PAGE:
Steve Katz and I both liked this Buckley cover so I whipped off a horny arrangement for Steve to sing to. Also Jim Fielder was in Buckley’s original band. That helped. This is a great version and if you’ve never heard it, you’re gonna like it. Steve and I did.


10. "I Love You More Than You'll Ever Know" — Amy Winehouse (4:40)

This appeared on YouTube a couple of years ago and just ripped my head open. Damn — she was great! I also love the fact that she didn’t change the lyric gender. Other women who recorded it (Carmen McRae, Dakota Staton, Cold Blood) all took the female side. NOT AMY. I have included the video because it’s so good. Other than, of course, Donny Hathaway and on YouTube there’s a Stevie Wonder (!) version, Amy is up there in the top three. What a talent! I remember writing this song in my apartment in the Village at 140 Waverly Place in 1967. I was really happy when I finished it 'cause it was hard to write. It’s now become my largest earning song largely because of the Hathaway version.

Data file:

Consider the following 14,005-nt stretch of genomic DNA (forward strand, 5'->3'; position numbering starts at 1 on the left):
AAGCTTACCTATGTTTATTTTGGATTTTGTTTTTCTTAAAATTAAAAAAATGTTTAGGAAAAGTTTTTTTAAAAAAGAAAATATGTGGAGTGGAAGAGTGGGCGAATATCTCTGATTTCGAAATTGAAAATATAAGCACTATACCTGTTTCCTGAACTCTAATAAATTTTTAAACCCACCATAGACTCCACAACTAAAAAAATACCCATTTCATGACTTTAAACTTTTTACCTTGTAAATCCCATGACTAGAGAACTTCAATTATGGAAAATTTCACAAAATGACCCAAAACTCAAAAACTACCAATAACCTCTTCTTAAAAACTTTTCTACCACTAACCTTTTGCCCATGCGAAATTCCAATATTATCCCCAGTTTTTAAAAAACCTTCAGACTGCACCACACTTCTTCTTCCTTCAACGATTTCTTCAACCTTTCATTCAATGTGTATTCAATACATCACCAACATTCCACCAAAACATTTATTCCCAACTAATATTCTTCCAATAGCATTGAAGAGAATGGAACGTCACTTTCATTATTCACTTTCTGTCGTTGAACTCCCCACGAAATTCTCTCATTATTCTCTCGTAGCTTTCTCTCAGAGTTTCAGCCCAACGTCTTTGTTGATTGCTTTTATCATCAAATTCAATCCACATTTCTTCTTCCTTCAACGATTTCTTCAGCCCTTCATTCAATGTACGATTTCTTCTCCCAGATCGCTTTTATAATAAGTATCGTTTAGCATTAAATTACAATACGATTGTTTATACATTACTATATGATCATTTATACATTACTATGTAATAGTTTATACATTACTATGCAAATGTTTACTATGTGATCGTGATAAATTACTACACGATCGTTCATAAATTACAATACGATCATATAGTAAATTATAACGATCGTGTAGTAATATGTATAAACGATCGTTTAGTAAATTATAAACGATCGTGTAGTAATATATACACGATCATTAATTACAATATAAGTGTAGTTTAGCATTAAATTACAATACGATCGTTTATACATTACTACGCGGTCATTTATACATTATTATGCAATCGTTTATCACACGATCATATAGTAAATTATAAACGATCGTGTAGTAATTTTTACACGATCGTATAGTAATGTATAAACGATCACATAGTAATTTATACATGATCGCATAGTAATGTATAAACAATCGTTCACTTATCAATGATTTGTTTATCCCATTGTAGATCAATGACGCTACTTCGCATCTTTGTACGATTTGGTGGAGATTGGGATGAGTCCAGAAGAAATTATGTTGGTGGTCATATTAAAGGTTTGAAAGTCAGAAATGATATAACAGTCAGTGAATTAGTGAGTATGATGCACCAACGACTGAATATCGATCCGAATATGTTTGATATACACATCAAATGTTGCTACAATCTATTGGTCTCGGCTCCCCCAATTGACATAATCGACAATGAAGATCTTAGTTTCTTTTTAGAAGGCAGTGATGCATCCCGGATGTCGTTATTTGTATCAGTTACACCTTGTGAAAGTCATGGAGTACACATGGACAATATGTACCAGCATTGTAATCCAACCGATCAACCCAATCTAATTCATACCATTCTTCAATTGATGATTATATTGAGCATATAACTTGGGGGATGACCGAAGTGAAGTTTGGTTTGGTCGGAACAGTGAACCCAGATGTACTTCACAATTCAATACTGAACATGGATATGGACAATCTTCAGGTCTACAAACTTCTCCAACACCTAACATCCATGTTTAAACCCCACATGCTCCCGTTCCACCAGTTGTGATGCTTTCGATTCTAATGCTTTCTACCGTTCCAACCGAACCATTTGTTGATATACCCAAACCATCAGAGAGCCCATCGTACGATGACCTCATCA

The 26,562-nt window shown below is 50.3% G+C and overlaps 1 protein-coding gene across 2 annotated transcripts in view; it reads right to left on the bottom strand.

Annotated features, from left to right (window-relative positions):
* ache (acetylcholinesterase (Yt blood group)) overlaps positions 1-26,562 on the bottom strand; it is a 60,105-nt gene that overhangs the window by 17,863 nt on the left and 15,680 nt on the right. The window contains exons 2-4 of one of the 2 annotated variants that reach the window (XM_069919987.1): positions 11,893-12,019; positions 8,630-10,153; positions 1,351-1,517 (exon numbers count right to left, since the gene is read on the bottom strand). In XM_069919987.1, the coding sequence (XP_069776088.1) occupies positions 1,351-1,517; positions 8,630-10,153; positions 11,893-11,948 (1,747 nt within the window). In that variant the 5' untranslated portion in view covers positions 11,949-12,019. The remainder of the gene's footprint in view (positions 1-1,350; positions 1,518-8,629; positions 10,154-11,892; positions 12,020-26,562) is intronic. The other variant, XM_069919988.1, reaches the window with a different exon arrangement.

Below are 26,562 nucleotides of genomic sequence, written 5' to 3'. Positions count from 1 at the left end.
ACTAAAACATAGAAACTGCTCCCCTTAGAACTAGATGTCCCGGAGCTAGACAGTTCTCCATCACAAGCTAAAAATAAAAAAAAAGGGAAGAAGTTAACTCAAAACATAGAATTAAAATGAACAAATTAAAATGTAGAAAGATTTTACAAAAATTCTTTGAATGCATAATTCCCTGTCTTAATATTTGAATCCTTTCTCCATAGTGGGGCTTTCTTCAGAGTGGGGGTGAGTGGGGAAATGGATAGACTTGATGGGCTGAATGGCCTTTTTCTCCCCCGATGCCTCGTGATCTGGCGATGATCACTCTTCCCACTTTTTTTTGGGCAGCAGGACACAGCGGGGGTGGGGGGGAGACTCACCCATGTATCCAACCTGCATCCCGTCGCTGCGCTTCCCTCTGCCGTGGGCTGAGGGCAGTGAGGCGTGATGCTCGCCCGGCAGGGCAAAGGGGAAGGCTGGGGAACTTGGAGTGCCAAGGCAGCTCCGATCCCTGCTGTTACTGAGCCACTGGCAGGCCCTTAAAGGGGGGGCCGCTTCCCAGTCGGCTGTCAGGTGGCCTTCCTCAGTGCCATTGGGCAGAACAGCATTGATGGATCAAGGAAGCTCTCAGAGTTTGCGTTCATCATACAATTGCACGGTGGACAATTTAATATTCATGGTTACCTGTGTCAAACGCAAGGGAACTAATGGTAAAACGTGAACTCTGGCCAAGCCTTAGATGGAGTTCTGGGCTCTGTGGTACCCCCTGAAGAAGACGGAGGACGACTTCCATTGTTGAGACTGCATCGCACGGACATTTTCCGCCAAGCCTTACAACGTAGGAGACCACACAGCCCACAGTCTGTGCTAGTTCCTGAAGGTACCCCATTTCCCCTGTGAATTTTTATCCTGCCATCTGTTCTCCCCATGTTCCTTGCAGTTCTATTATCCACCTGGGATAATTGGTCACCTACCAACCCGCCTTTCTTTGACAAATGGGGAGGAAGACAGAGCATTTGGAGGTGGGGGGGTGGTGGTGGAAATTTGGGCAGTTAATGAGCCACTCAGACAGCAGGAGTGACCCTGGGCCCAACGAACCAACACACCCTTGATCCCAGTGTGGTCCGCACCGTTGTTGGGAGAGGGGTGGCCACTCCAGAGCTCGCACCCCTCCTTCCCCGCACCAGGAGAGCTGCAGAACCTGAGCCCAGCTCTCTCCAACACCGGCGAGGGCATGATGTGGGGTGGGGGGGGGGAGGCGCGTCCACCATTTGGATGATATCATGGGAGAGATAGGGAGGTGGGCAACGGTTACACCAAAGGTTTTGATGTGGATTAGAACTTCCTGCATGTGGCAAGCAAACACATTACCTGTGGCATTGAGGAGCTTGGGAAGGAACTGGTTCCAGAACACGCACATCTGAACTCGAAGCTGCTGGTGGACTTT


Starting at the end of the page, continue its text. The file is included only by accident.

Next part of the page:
"Wake Me, Shake Me" — The Golden Chords (2:58)

I include this because I learned the Blues Project staple from this version. I also was present at this live recording at a bar called The Sweet Chariot on West 47th Street. That was my ‘hang bar’ for the short year or so it was open circa 1963 in NYC. I was a regular and sat at the bar practically every night getting a thorough Hammond B3 organ education from the house organist Bobby Banks. It was an amazing place — the waitresses were dressed as angels (including wings!), they served soul food only, and every audience member got a tambourine on entry. Wish they’d reopen...